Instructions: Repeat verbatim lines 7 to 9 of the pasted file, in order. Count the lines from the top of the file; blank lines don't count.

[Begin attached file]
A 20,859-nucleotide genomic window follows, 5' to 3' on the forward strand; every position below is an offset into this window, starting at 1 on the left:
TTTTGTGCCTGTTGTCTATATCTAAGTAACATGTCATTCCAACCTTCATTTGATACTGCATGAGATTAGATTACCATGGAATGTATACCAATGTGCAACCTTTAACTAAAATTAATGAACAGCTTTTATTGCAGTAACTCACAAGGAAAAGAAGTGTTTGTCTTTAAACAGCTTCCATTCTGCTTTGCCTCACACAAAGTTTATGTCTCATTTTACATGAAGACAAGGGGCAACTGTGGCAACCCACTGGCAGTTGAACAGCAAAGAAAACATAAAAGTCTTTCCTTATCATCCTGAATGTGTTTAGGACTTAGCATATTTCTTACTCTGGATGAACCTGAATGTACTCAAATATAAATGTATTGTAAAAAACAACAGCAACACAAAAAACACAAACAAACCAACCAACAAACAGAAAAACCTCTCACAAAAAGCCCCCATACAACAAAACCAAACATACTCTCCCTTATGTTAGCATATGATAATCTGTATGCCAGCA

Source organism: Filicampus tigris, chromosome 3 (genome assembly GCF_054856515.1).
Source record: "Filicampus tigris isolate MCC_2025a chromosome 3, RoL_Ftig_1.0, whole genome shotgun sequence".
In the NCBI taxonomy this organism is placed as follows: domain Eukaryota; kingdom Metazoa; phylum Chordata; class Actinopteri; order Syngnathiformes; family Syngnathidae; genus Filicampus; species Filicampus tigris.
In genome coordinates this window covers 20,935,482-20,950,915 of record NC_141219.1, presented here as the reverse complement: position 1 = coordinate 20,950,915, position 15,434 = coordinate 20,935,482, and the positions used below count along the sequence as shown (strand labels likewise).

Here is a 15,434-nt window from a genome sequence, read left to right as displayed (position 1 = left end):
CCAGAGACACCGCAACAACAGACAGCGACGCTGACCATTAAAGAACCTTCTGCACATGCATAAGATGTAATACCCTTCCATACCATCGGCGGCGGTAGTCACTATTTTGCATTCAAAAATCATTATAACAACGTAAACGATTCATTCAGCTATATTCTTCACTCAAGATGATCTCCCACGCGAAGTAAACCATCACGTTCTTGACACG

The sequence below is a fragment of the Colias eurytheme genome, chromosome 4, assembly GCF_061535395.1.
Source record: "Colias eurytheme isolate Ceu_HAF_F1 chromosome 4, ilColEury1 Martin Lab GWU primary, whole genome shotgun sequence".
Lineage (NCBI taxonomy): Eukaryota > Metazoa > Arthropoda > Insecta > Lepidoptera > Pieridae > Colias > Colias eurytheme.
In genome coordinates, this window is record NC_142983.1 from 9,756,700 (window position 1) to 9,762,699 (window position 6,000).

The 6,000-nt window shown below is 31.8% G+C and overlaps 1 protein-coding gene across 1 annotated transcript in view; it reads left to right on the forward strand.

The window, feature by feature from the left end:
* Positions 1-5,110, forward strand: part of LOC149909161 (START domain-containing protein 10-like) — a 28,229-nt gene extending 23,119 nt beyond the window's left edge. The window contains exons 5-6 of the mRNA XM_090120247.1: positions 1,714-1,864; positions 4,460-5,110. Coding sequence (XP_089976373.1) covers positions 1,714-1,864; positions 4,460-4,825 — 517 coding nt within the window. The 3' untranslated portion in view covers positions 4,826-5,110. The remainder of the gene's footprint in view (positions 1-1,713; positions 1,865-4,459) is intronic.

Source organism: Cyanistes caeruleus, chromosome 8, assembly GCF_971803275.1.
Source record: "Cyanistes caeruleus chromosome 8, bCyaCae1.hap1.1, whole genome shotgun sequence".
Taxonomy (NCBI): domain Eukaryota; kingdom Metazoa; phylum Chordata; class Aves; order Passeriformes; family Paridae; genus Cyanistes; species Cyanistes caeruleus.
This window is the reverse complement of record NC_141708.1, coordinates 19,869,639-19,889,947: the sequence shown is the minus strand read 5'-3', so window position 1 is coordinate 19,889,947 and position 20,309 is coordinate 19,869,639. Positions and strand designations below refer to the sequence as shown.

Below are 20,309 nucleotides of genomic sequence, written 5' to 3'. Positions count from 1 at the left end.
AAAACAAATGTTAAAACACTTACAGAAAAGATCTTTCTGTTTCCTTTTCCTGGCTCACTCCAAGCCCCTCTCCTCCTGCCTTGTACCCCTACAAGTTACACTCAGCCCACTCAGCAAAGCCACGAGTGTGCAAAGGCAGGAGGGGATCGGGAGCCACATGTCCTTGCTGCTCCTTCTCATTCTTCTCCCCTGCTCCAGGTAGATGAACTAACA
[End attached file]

Here is a 15,434-nt window from a genome sequence, read left to right as displayed (position 1 = left end):
CCAGAGACACCGCAACAACAGACAGCGACGCTGACCATTAAAGAACCTTCTGCACATGCATAAGATGTAATACCCTTCCATACCATCGGCGGCGGTAGTCACTATTTTGCATTCAAAAATCATTATAACAACGTAAACGATTCATTCAGCTATATTCTTCACTCAAGATGATCTCCCACGCGAAGTAAACCATCACGTTCTTGACACG

The sequence below is a fragment of the Colias eurytheme genome, chromosome 4, assembly GCF_061535395.1.